It’s not official. But it’s just about certain that Microsoft plans to kill Internet Explorer (IE).

At the Convergence conference in Atlanta yesterday, Microsoft CMO Chris Capossela acknowledged the company is researching a new brand or new name for its browser.

This is not the first time Microsoft has hinted the end is near for IE. But it is the first time that anyone from Microsoft has addressed the subject directly.

By Any Name ...

Capossela told the audience the company is researching new branding or a new name for its browser should in Windows 10. "We’ll continue to have Internet Explorer, but we’ll also have a new browser called Project Spartan, which is codenamed Project Spartan. We have to name the thing," he said.

In short, the new browser for Windows 10 will not be IE.

But don't think IE will disappear overnight once Windows 10 is released. Those currently using legacy Windows versions are not all going to upgrade immediately.

So expect two browsers at least for a while: IE 11 and Spartan (or whatever it is eventually named).

Once users move to Windows 10, they’ll have to move to Spartan — and IE will slowly fade into the sunset.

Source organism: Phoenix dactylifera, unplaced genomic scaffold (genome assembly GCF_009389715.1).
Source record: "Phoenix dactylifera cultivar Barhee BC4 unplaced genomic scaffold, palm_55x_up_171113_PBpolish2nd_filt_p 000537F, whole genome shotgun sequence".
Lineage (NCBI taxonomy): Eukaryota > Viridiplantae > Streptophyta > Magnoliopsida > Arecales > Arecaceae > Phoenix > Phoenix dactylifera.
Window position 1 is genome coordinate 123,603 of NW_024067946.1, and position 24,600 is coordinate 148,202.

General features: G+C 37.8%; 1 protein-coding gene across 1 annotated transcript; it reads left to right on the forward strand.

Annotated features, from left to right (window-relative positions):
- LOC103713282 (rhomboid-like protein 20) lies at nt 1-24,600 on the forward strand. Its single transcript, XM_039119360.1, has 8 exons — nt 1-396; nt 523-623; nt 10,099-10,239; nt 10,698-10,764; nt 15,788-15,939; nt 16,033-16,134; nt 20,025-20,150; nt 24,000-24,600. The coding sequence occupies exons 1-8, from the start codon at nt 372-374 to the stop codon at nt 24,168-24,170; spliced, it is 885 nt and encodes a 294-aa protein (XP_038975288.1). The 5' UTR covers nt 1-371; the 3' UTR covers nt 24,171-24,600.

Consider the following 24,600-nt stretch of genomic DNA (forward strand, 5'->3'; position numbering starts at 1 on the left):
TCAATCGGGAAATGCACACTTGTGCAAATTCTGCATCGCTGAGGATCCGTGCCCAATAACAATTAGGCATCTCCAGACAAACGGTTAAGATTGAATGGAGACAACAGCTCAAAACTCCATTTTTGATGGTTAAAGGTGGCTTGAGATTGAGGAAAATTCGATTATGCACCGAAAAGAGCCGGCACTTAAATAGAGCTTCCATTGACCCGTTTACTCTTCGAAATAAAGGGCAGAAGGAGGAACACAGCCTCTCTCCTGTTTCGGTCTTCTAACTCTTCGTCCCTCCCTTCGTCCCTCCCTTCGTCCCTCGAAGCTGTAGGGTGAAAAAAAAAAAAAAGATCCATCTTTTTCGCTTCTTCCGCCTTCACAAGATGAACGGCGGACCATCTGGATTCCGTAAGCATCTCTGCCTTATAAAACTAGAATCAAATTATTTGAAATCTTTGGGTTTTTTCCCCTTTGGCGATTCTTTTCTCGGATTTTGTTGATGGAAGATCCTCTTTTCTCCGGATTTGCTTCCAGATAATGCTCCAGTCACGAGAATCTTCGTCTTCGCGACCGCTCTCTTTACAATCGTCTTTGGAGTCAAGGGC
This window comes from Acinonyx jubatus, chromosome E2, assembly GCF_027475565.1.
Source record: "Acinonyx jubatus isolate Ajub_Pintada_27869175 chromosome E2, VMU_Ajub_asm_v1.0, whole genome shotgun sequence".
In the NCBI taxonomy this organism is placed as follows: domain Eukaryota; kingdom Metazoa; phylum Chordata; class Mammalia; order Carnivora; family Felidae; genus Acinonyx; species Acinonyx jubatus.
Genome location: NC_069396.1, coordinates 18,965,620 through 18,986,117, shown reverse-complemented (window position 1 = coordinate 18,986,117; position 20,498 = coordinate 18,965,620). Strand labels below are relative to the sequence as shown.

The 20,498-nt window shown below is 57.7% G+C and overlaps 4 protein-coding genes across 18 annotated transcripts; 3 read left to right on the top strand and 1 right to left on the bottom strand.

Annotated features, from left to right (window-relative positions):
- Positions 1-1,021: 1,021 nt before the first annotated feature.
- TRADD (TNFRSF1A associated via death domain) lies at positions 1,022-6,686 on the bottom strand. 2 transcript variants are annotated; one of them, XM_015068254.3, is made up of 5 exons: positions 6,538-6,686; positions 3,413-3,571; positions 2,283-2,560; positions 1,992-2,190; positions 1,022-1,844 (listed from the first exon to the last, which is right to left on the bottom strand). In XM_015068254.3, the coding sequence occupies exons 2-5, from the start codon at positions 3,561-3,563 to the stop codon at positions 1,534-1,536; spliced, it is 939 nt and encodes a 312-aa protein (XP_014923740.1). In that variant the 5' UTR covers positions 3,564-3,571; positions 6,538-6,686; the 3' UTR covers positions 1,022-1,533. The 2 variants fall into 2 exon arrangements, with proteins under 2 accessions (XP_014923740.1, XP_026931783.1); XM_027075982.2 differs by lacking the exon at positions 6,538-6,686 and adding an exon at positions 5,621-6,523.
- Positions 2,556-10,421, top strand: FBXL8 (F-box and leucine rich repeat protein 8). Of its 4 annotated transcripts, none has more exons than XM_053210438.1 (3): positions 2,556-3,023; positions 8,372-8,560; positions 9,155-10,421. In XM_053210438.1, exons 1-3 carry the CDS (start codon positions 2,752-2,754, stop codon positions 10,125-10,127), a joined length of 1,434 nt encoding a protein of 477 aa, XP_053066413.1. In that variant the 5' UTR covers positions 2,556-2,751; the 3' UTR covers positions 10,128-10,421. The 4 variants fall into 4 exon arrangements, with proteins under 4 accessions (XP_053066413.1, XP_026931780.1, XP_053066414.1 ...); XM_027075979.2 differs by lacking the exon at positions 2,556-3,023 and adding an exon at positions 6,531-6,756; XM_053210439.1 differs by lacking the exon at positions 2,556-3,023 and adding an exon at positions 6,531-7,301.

The first evidence that Microsoft planned to replace IE emerged following the Windows 10 preview in January.

In response to questions that arose during the event, Microsoft published a blog post by Jason Weber, Group Program Manager, Internet Explorer. He noted that Windows 10 would ship with the browser codenamed Spartan.

He further claimed Spartan provides a more "reliable, and discoverable experience with advanced features including the ability to annotate on web pages, a distraction-free reading experience and integration of Cortana for finding and doing things online faster.”

Earlier this month, a ‘leaked’ video (if you believe in leaks from Microsoft) offered a lot more detail about Spartan.

Whether a new name will shake off IE’s poor reputation among users is the real question here. But given its current standing, it wouldn’t be hard to achieve some improvement.